Some projects were dedicated to improving the core OpenMRS platform, and some built add-on modules to support specific types of clinical activities. There were projects focused on making the installation of OpenMRS easier, and others focused on helping improve collaboration for our volunteer community. And if the presentations our students made this semester were any indication, all of the projects were exciting ways to write code and save lives. There’s not space here to describe each project in detail, but we encourage you to check out our students and their projects on the OpenMRS Wiki and learn more about them:
- Balachandiran Ajanthan created an add-on module to deploy reusable “SMART” health care apps inside OpenMRS.
- Christopher Zakian reimagined a “universal” search within OpenMRS that allows users to search for any system data from anywhere within the system
- Gaurav Paliwal created an add-on module to allow OpenMRS users to provide application feedback to their system administrators and the larger open source community.
- Gauthami Pingili improved both the UI of the OpenMRS Patient Matching module and improved its accuracy of finding duplicate patients.
- Goutham Vasireddi helped make it faster and easier for developers to write add-on modules for OpenMRS by creating a “wizard” for Maven.
- Jelena Skorucak reworked the attributes a person has within OpenMRS, giving clinics the flexibility to record more information about the persons.
- João Portela made significant improvements to our HTML Form Entry editor, allowing non-programmers to create more detailed, useful data collection forms for health care.
- Piotr Bryk enhanced our Metadata Sharing module to make it easier to manage the export and import of OpenMRS system configurations.
- Rahul Akula’s work helped make it possible for OpenMRS to interoperate with external laboratory information systems.
- Sai Manohar Nethi worked to create a framework for a comprehensive Human Resource add-on module for OpenMRS, allowing the system to help manage clinic personnel.
- Sreya Janaswamy created a way for OpenMRS users to translate phrases used by the application into other languages, inside the application itself.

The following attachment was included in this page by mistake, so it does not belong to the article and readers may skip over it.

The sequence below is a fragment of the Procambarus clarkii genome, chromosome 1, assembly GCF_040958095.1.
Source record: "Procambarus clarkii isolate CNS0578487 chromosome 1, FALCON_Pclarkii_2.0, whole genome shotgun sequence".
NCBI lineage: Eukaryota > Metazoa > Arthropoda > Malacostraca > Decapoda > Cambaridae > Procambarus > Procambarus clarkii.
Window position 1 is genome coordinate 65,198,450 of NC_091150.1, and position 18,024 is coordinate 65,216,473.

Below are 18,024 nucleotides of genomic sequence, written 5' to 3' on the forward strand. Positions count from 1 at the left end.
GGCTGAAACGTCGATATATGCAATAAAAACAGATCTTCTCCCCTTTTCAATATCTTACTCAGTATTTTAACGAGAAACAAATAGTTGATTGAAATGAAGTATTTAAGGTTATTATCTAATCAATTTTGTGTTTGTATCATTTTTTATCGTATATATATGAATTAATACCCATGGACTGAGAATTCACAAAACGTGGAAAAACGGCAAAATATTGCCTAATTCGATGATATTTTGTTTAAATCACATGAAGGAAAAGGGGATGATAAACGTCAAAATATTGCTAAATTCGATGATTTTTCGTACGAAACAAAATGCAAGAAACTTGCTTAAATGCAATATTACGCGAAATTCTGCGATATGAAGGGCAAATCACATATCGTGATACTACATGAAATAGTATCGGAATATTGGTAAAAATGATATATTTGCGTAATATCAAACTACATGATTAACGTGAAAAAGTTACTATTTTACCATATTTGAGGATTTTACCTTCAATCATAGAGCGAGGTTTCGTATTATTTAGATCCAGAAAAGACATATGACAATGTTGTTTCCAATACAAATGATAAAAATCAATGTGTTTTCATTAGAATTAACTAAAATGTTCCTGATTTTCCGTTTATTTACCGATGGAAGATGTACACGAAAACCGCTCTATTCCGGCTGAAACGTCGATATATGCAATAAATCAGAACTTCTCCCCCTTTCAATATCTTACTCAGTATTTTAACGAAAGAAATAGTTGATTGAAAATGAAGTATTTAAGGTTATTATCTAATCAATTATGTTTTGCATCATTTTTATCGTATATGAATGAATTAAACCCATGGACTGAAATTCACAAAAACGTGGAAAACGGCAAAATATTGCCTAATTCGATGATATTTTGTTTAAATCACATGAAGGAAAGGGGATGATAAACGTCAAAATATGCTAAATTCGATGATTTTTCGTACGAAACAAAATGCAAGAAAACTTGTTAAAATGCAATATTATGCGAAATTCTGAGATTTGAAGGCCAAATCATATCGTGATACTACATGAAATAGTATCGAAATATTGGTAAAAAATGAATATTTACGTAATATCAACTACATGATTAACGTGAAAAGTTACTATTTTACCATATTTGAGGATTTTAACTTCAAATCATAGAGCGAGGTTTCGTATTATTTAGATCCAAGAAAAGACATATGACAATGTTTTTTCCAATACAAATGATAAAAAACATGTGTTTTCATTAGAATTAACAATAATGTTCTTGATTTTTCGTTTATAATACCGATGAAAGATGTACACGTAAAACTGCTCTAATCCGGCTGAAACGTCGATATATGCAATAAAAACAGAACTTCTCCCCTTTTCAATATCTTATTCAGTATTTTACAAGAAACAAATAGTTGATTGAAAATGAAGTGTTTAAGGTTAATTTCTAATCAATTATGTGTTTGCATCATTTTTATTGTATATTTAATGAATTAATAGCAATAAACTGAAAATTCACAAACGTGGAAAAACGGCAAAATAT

- Sriskandarajah Suhothayan created a way for the OpenMRS Notifiable Condition Detector module to watch for certain large-scale patterns and send notifications to clinicians via SMS or e-mail.
- Suranga Kasthurirathne created a new way for OpenMRS to store clinical observations that reference other people or locations.
- Taras Chorny built a system to allow OpenMRS to be installed and upgraded using a variety of languages.
- Victor Chircu built an “Atlas” add-on module that allows OpenMRS users to opt-in to report their location, type of clinic, and number of patients on a shared map to represent the active OpenMRS community.
Since we started participating in Google Summer of Code, we’re very proud that so many of our students have stayed active in the OpenMRS community and continued to contribute their talents after the program ended. In fact, three of our students have gone on to become full-time OpenMRS developers paid by various organizations involved in our community.
We continue to be more and more impressed with the students who are interested in our work, and are proud to welcome them into the OpenMRS family! In fact, this year, 2011 Google Summer of Code
student Suranga Kasthurirathne was able to join us in October for our annual OpenMRS implementers meeting in Kigali, Rwanda. Suranga provided some excellent feedback about his involvement in Google Summer of Code
this year, and about his experience meeting the OpenMRS community face to face. Read his blog post
for more of his thoughts.